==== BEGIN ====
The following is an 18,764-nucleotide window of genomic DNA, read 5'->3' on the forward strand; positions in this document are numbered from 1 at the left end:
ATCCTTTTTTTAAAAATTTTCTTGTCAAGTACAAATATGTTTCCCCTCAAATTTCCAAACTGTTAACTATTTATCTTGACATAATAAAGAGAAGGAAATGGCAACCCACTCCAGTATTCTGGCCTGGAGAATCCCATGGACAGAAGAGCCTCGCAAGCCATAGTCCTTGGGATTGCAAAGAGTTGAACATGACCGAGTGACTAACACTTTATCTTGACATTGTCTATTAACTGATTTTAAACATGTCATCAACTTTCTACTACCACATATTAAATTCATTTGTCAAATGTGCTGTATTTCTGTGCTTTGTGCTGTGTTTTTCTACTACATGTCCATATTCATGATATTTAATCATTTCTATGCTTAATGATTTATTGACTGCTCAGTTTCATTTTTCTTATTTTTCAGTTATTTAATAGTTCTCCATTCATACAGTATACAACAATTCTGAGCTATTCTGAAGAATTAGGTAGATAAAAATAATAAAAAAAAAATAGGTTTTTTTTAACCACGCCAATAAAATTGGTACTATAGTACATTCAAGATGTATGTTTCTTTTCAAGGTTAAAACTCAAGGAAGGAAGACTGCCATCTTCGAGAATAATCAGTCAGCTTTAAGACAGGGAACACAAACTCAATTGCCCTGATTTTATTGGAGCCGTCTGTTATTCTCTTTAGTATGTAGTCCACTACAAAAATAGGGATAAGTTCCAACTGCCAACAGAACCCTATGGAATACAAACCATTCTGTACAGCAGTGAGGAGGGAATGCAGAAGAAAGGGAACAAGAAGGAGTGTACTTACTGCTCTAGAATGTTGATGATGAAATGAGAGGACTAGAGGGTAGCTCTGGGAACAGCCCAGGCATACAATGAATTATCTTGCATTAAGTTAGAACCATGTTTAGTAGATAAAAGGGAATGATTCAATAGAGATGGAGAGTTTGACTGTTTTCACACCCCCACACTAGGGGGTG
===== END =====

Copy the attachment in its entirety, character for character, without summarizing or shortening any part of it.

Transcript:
The following is an 18,764-nucleotide window of genomic DNA, read 5'->3' on the forward strand; positions in this document are numbered from 1 at the left end:
ATCCTTTTTTTAAAAATTTTCTTGTCAAGTACAAATATGTTTCCCCTCAAATTTCCAAACTGTTAACTATTTATCTTGACATAATAAAGAGAAGGAAATGGCAACCCACTCCAGTATTCTGGCCTGGAGAATCCCATGGACAGAAGAGCCTCGCAAGCCATAGTCCTTGGGATTGCAAAGAGTTGAACATGACCGAGTGACTAACACTTTATCTTGACATTGTCTATTAACTGATTTTAAACATGTCATCAACTTTCTACTACCACATATTAAATTCATTTGTCAAATGTGCTGTATTTCTGTGCTTTGTGCTGTGTTTTTCTACTACATGTCCATATTCATGATATTTAATCATTTCTATGCTTAATGATTTATTGACTGCTCAGTTTCATTTTTCTTATTTTTCAGTTATTTAATAGTTCTCCATTCATACAGTATACAACAATTCTGAGCTATTCTGAAGAATTAGGTAGATAAAAATAATAAAAAAAAAATAGGTTTTTTTTAACCACGCCAATAAAATTGGTACTATAGTACATTCAAGATGTATGTTTCTTTTCAAGGTTAAAACTCAAGGAAGGAAGACTGCCATCTTCGAGAATAATCAGTCAGCTTTAAGACAGGGAACACAAACTCAATTGCCCTGATTTTATTGGAGCCGTCTGTTATTCTCTTTAGTATGTAGTCCACTACAAAAATAGGGATAAGTTCCAACTGCCAACAGAACCCTATGGAATACAAACCATTCTGTACAGCAGTGAGGAGGGAATGCAGAAGAAAGGGAACAAGAAGGAGTGTACTTACTGCTCTAGAATGTTGATGATGAAATGAGAGGACTAGAGGGTAGCTCTGGGAACAGCCCAGGCATACAATGAATTATCTTGCATTAAGTTAGAACCATGTTTAGTAGATAAAAGGGAATGATTCAATAGAGATGGAGAGTTTGACTGTTTTCACACCCCCACACTAGGGGGTG